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Copyright 2016 NPR. To see more, visit http://www.npr.org/.

Copyright 2016 NPR. To see more, visit http://www.npr.org/.

Copyright 2016 NPR. To see more, visit http://www.npr.org/.

Copyright 2016 NPR. To see more, visit http://www.npr.org/.

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Food Delivery Hits The Web, But Restaurants Pay The Price

Aug 12, 2013
Originally published on August 12, 2013 8:56 am

Two big restaurant delivery websites — Grubhub and Seamless — have announced a merger. Together, they'll allow diners in 500 cities the convenience of ordering from thousands of restaurants with just a few clicks on their computer. For restaurants, the costs of being on these websites can be hard to swallow.

If you're a takeout or delivery customer, websites like Seamless and Grubhub are a marvel. No more shouting into the telephone receiver, hoping to make yourself understood to someone in a noisy kitchen.

Just type and click your order. It's a big improvement.

But if you're a restaurant, this shift to the web may not sit so well with you.

"The more business we bring Seamless, the more commission they charge us," says Pedro Munoz, who owns Luz, a Latin-American restaurant in Brooklyn.

Two years ago, Munoz signed up with Seamless. The commission seemed high — they'd take $1 out of every $10 order — but he was willing to give it a try. And at first, Munoz really liked the results.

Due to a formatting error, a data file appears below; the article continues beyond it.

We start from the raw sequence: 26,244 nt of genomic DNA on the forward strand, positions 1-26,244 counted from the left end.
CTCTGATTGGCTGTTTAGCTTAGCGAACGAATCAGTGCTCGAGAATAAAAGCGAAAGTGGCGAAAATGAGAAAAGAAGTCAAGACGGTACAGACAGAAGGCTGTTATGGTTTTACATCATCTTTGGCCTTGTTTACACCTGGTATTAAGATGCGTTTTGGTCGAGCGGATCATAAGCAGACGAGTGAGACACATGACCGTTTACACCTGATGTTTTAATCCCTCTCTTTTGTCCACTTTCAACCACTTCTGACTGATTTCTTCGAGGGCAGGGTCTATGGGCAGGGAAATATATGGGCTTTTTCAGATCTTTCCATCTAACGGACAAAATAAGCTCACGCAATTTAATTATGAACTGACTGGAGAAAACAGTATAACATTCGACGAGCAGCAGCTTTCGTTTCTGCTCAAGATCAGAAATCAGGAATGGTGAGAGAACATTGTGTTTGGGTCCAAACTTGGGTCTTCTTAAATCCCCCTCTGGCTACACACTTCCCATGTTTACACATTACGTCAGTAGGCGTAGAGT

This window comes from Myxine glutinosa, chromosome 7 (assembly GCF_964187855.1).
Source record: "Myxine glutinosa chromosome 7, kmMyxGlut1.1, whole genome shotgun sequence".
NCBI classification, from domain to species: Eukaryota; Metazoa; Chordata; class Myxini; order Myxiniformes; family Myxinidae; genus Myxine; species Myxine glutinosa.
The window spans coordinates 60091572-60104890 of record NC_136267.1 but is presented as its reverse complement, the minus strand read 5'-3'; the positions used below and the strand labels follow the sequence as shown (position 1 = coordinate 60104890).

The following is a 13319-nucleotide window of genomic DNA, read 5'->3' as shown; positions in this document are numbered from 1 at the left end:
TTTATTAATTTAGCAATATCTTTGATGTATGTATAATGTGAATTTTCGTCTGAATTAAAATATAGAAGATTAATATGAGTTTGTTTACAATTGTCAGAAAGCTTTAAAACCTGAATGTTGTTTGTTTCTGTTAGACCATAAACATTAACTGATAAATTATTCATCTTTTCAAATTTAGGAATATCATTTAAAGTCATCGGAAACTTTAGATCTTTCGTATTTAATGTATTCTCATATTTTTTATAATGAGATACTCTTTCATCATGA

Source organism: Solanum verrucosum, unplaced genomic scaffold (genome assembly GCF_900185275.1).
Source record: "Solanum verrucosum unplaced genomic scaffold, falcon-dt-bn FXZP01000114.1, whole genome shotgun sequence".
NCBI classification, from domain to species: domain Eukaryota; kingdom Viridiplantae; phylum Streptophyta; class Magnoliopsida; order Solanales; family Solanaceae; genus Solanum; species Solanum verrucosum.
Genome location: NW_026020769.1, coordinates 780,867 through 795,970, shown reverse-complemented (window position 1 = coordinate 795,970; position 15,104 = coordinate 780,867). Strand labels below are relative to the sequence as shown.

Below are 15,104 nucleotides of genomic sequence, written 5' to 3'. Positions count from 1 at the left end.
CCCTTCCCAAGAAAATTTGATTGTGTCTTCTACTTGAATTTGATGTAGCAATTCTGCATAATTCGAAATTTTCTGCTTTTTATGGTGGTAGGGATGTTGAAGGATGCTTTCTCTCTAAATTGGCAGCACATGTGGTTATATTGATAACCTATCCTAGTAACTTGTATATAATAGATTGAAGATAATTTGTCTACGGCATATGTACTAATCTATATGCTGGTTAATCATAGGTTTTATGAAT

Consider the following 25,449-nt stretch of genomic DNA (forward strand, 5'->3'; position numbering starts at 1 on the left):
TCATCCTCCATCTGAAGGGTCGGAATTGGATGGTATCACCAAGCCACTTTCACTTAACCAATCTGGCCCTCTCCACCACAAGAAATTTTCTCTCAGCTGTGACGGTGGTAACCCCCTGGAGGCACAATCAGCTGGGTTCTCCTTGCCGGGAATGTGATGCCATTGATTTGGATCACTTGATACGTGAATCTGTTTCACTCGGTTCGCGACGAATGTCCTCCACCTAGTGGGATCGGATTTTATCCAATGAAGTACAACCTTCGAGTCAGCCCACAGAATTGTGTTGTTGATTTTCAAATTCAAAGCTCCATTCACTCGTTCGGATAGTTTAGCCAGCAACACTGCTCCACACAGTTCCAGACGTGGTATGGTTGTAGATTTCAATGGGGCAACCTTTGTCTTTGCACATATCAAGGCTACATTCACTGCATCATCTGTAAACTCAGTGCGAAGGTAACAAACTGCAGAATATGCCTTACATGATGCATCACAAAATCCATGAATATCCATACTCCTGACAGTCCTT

"Almost [instantly] the business started picking up," he says. "We had to hire another delivery guy."

But then little things started bugging Munoz. There was a $150 a month "marketing fee" that he couldn't understand, and Seamless only paid him every 30 days, which left him chronically short of cash.

When his monthly orders increased to over $10,000, Seamless raised its take from 10 percent to 14 percent. Munoz couldn't believe this. When he orders more from his vegetable supplier, the price goes down. With Seamless, the opposite was happening.

"I asked them, 'I'm bringing in three times as much money to Seamless as before. Can we negotiate the fees?'" he says. "They said they could drop me any day, and they don't negotiate fees."

Matt Maloney, CEO of the newly merged Grubhub-Seamless, says the relationship isn't adversarial, it's supportive. He says that they don't make money unless the restaurant makes money, but Seamless provides a valuable service that restaurants can't easily match.

"If a restaurant's not on Grubhub-Seamless, then their best option is to distribute paper menus around their neighborhood," Maloney says.

A lot of restaurant owners agree that is ineffective. Tom DeSimone owns the tiny RBBTS Café in Manhattan. He says the food delivery website connects his restaurant to law firms and banks. Big companies that use vouchers for websites like Seamless to reward their employees.

"It got us to the 100th floor of some building that you would never slip your menu underneath, and I just feel it opened us up to more of an online community," DeSimone says.

The commission might be high, he says, but that even if Seamless increased its cut, he would still stick with them.